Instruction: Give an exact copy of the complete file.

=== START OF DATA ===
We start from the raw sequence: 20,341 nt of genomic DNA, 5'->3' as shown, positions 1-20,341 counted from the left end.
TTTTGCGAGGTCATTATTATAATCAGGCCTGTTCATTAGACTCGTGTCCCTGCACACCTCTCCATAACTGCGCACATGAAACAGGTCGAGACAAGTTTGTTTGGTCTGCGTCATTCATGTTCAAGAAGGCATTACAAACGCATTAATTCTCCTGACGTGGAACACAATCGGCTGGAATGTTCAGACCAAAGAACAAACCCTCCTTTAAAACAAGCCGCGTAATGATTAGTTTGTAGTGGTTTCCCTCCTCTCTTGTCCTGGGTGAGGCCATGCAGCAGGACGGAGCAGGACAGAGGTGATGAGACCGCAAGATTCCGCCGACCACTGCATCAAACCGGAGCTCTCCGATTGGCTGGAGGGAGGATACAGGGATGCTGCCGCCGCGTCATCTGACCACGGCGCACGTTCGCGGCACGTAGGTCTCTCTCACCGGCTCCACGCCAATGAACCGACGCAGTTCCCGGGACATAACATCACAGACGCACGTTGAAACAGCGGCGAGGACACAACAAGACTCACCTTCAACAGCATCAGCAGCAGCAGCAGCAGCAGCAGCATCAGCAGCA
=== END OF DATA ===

We start from the raw sequence: 20,341 nt of genomic DNA, 5'->3' as shown, positions 1-20,341 counted from the left end.
TTTTGCGAGGTCATTATTATAATCAGGCCTGTTCATTAGACTCGTGTCCCTGCACACCTCTCCATAACTGCGCACATGAAACAGGTCGAGACAAGTTTGTTTGGTCTGCGTCATTCATGTTCAAGAAGGCATTACAAACGCATTAATTCTCCTGACGTGGAACACAATCGGCTGGAATGTTCAGACCAAAGAACAAACCCTCCTTTAAAACAAGCCGCGTAATGATTAGTTTGTAGTGGTTTCCCTCCTCTCTTGTCCTGGGTGAGGCCATGCAGCAGGACGGAGCAGGACAGAGGTGATGAGACCGCAAGATTCCGCCGACCACTGCATCAAACCGGAGCTCTCCGATTGGCTGGAGGGAGGATACAGGGATGCTGCCGCCGCGTCATCTGACCACGGCGCACGTTCGCGGCACGTAGGTCTCTCTCACCGGCTCCACGCCAATGAACCGACGCAGTTCCCGGGACATAACATCACAGACGCACGTTGAAACAGCGGCGAGGACACAACAAGACTCACCTTCAACAGCATCAGCAGCAGCAGCAGCAGCAGCAGCATCAGCAGCA